Featured Research

from universities, journals, and other organizations

Scientist Finds Asteroid Fossil That May Have Caused Global Dinosaur Extinction

Date:
November 20, 1998
Source:
National Science Foundation
Summary:
The fossilized remnants of an asteroid that may have caused the global extinction of dinosaurs and other species more than 65 million years ago has been found by a National Science Foundation (NSF)funded researcher.

The fossilized remnants of an asteroid that may have causedthe global extinction of dinosaurs and other species more than 65million years ago has been found by a National Science Foundation(NSF) funded researcher.

Related Articles


Frank Kyte, a geochemist from University of California atLos Angeles (UCLA), presents his analysis of the fossil meteoritein the November 19 issue of the journal Nature.

Some scientists believe that this particular worldwideextinction, which ended the Cretaceous period 65 million yearsago, was caused by the destructive impact of a comet or asteroid.Kyte found the fossil meteorite while studying the sedimentboundary layer between the Cretaceous and Tertiary eras.

Hidden in mud and buried beneath the Pacific Ocean for 65million years, the fossil is no longer composed of all of itsoriginal minerals, yet has retained its original shape andtexture.

"The fossil is a record of the original rock," said RichardLane, program manager in NSF's earth sciences division, whichfunds Kyte's research, "much like fossilized traces of dinosaurskin, or, more appropriately, like casts made from the victims ofMt. Vesuvius at Pompeii whose imprints were preserved in thevolcanic ash."

According to Kyte, it is likely that the fossil depicts theremains of a colossal asteroid, some six miles wide, whichcollided with the earth near Mexico's Yucatan peninsula. Hisfindings suggest that the original meteorite had a rockycomposition that corresponds with the makeup of asteroids, asopposed to the porous materials that would more likely be foundin a comet.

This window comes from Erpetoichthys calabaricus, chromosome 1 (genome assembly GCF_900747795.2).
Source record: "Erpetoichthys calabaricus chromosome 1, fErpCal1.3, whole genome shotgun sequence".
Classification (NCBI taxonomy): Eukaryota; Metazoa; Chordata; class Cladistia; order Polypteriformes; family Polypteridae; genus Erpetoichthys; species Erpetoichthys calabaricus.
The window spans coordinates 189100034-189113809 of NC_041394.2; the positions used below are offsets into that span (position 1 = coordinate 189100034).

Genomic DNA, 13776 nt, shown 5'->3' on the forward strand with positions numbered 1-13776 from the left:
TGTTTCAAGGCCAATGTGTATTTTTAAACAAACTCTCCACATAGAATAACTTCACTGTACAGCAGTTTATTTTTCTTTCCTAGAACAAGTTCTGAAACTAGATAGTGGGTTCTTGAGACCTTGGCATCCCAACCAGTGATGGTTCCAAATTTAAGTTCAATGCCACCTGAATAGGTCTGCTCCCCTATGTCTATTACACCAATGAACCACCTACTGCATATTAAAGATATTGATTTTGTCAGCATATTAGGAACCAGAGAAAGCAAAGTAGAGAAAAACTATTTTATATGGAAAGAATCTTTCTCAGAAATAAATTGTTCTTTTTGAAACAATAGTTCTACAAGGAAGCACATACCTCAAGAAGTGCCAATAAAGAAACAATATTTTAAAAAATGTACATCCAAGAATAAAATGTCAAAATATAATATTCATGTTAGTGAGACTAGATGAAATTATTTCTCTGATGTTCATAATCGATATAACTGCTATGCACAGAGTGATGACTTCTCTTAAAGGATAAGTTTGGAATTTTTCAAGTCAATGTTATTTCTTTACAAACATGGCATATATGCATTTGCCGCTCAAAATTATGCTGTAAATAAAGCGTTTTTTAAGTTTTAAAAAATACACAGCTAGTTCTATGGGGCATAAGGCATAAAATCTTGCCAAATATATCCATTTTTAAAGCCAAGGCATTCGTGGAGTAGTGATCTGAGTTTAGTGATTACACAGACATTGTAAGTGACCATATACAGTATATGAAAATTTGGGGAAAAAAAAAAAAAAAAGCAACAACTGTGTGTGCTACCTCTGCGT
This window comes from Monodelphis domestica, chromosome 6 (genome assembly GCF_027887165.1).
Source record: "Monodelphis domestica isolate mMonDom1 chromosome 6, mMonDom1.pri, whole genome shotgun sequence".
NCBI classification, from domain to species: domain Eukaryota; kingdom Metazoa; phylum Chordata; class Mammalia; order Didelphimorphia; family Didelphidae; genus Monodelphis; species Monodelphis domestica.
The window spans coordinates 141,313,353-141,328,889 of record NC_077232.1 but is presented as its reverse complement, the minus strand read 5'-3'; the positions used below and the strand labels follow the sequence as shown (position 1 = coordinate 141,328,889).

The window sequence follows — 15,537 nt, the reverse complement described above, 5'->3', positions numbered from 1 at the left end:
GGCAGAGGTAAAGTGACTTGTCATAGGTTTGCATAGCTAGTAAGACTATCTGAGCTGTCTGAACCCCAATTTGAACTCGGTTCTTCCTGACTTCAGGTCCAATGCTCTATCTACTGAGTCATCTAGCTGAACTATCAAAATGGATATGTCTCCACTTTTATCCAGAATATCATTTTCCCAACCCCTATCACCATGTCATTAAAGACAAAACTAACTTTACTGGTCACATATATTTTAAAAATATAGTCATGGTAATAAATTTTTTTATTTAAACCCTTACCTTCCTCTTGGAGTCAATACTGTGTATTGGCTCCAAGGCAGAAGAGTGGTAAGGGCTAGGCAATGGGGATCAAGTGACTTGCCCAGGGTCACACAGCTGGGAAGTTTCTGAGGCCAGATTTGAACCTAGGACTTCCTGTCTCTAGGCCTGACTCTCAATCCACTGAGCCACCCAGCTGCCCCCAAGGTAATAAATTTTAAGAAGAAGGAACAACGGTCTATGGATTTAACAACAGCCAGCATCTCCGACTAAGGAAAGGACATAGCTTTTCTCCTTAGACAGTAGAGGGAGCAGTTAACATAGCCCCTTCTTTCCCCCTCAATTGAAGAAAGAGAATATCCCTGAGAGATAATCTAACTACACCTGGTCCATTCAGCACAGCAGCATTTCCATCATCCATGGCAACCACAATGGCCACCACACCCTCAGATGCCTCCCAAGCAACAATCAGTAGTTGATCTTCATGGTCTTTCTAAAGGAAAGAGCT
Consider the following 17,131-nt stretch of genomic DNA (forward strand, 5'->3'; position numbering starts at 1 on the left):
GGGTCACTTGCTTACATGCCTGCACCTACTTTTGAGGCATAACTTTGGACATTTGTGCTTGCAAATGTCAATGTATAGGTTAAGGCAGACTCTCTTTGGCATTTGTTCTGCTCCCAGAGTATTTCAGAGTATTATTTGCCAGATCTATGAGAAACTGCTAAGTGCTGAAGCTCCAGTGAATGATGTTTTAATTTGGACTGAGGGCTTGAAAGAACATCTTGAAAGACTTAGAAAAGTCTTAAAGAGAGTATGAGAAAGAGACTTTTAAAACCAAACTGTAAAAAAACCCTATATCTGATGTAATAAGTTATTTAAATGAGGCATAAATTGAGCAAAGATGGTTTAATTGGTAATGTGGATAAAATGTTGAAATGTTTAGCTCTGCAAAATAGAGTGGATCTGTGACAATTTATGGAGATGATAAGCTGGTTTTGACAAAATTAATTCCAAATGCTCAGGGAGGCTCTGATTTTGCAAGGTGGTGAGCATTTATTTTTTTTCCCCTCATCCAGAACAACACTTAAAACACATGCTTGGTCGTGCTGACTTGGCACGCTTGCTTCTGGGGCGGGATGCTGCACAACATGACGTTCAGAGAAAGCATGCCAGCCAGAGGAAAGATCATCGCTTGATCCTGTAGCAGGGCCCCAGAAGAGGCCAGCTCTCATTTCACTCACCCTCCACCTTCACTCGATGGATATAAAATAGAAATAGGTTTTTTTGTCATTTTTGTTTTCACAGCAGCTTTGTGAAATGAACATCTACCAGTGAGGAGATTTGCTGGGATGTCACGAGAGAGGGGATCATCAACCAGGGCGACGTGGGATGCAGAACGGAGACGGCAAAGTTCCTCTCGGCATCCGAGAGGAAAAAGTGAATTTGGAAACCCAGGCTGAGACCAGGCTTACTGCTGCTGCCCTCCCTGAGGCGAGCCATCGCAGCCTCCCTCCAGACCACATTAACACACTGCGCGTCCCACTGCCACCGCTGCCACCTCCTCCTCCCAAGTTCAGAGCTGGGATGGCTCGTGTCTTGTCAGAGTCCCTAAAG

Although the fossil itself is only a tenth of an inch long,Kyte was able to deduce its origins using instruments from UCLA'selectron microprobe and neutron activation laboratories. Theseinstruments, which can identify the chemical components of agiven substance, found the fossil to be high in iridium, anelement found in relative abundance in asteroid meteorites.

In our solar system, asteroids are found orbiting the sun ina belt between Mars and Jupiter. This rocky belt of space debrisis thought to be a leftover from the time when the planets firstformed.

Kyte notes that this particular asteroid moved out of thebelt towards Earth at about 40,000 miles per hour. The resultingimpact is thought to have had devastating consequences for theworld's climate and could have led to the extinction of thedinosaurs and many other forms of life.

"Studies like Kyte's show that celestial impacts have had aprofound effect on the history of the earth," said Lane. "Onebegins to think that such catastrophic events played at least asimportant a role in shaping the earth as did more gradualprocesses."


Story Source:

The above story is based on materials provided by National Science Foundation. Note: Materials may be edited for content and length.


Cite This Page: